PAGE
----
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Where is Surrogacy Legal in the US?

Surrogacy can help you build the family you’ve dreamed of, but depending on state law, you may face legal challenges during the process. A surrogacy professional can help you determine the best course of action for your family.

You can get connected to a surrogacy professional now, who can help you find a surrogacy lawyer and navigate the legal procedures of surrogacy to assure that your surrogacy process can be completed.

Having an understanding of states that allow surrogacy can help you feel more confident and informed  as you navigate your surrogacy process.

Is Surrogacy Legal in All 50 States?

No, surrogacy is not legally protected in all 50 states. There are no federal laws that regulate surrogacy on the national level, so individual states have varying laws that govern the process. In some states the practice of paid surrogacy is illegal, and in other surrogacy arrangements are not legally binding. However, in most states, surrogacy is allowed and practiced.

Where is Surrogacy Legal in the United States?

Although surrogacy laws vary widely from state to state, most states allow surrogacy in some form. A simpler question is –where is surrogacy illegal in the US? The answer: Arizona prohibits surrogacy, in Indiana, Michigan, Nebraska, and New York surrogacy contracts are void and unenforceable, and in Louisiana, surrogacy arrangements are very limited by law and you can face steep fines or prison time if guidelines are not followed.

Surrogate Friendly States

While surrogacy is allowed in many states, there are a few states where surrogacy is a well-established practice and both intended parents and surrogates can rely more on laws to protect both parties in most cases. Within surrogacy practices, these states are often considered more “surrogacy-friendly” states.

Surrogacy-friendly states include:

States that Allow Surrogacy

The definition of “surrogacy friendly” is not well established or consistent as each state truly has its own laws and ways of handling surrogacy. The states that haven’t been listed above may be friendly to surrogacy but generally fall within the middle—not the friendliest possible towards surrogacy, but also generally allow surrogacy in some or most cases.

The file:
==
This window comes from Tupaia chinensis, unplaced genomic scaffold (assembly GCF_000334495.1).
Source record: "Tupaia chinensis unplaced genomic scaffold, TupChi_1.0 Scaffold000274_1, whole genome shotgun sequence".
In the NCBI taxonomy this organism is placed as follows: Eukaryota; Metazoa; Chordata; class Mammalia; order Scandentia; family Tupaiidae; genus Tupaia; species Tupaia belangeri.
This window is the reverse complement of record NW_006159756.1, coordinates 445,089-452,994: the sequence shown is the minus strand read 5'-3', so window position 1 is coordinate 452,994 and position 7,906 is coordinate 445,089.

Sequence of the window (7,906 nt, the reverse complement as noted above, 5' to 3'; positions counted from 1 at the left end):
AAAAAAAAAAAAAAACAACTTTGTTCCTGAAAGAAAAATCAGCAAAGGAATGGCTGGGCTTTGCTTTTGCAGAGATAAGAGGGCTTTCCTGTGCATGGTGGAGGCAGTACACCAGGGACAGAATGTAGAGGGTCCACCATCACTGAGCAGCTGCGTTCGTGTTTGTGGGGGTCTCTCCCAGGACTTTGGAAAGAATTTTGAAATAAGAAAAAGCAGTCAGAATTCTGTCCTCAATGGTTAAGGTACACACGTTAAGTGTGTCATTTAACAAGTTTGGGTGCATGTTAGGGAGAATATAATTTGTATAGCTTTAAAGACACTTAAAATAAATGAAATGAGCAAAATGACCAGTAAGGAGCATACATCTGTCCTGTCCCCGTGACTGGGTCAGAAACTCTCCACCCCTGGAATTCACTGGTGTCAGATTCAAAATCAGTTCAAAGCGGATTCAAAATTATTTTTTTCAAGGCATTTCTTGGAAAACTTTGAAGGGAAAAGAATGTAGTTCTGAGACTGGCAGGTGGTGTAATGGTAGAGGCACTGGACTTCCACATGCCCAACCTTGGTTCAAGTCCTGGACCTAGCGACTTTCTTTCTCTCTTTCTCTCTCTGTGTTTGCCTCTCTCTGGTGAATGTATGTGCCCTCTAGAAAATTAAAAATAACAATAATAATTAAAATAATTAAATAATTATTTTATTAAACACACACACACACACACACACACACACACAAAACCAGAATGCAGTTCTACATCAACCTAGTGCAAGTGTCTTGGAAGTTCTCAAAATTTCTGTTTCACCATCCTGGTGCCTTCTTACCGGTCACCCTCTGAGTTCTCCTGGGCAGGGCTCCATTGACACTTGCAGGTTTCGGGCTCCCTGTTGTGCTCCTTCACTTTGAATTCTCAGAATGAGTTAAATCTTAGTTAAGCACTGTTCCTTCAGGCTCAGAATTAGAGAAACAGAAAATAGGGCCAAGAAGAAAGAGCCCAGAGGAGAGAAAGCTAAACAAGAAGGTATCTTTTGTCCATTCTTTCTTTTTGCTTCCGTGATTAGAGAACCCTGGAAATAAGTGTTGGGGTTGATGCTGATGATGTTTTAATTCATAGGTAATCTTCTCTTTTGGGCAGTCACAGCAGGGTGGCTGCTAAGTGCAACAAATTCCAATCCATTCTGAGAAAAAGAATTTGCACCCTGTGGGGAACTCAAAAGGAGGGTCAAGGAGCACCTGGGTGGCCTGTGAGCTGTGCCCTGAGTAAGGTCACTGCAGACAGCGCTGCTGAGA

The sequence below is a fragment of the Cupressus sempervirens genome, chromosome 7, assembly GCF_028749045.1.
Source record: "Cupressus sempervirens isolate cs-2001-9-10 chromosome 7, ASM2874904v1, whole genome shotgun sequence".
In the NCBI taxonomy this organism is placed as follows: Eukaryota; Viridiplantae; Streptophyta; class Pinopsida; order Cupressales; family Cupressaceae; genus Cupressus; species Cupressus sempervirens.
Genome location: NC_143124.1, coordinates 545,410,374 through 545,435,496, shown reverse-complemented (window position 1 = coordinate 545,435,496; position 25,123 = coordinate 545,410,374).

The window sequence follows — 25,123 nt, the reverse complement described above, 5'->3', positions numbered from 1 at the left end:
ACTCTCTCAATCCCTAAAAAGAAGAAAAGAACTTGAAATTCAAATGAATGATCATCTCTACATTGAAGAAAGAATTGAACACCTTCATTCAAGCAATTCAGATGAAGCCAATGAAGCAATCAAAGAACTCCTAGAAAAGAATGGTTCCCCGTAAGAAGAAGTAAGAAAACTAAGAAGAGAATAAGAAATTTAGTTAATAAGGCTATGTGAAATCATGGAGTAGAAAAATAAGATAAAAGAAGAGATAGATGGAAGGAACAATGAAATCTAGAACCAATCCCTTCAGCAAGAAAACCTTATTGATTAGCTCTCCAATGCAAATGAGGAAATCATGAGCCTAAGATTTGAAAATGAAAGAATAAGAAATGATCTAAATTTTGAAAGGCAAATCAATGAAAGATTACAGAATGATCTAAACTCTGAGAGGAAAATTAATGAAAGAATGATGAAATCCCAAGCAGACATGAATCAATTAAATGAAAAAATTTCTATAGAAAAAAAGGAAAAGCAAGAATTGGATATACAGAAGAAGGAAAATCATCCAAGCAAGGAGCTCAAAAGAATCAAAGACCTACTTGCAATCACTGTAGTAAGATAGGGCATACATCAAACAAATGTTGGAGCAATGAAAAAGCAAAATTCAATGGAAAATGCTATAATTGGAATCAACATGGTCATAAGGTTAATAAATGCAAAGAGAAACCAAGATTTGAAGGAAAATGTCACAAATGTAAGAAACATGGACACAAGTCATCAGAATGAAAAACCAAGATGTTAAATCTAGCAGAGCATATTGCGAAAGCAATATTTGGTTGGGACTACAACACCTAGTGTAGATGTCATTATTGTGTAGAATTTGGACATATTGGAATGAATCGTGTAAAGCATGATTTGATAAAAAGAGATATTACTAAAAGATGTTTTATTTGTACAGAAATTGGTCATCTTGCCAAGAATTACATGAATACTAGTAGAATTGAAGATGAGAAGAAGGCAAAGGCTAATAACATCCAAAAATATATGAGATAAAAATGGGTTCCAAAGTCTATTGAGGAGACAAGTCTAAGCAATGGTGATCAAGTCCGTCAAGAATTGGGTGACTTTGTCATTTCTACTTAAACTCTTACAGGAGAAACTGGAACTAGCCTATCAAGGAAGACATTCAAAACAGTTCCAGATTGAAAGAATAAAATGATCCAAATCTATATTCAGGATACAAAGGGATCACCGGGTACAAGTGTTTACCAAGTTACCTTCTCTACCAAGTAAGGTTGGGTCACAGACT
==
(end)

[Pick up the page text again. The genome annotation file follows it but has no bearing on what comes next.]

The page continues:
In these states, courts may enforce surrogacy contracts in some cases but not in others, may automatically link parentage to genetic relation, marriage, or sexual orientation, or may have inconsistent results in surrogacy proceedings about similar situations between different judges based on things like marital status, sexual orientation, marriage, or single parenthood.

Overall, though, surrogacy is still practiced and not prohibited, and with the guidance of surrogacy professionals, you can still grow your family with confidence.

Gay Surrogacy Laws by State

Surrogacy laws are inconsistent from state to state, and even more inconsistent for LGBTQ couples. LGBTQ couples who are pursuing surrogacy should stay aware of state-to-state differences and should be certain to find a surrogacy agency and surrogacy lawyer who are thoroughly familiar with state surrogacy laws for LGBTQ couples.

While states that allow surrogacy are often friendly to surrogacy for LGBTQ couples, the states that limit surrogacy often limit LGBTQ couples, in some cases because of legal marriage requirements, and in some cases because of genetic relation being a determining factor in establishing parentage.

LGBTQ couples should seek out guidance from a surrogacy professional and use extra caution when connecting to surrogacy services in a state that is not friendly towards surrogacy.

State By State Surrogacy Laws Can Change

As a final reminder, laws about surrogacy vary from state to state, and unless you are trained in surrogacy law, it can be difficult to determine a course of action when you are pursuing surrogacy.

Additionally, since most surrogacy laws are relatively recent, and state laws can change, it is important to find a surrogacy agency that can help you stay up to date with any changes in surrogacy requirements and laws. If you have questions about surrogacy laws by state, you can get free information from a surrogacy professional now.

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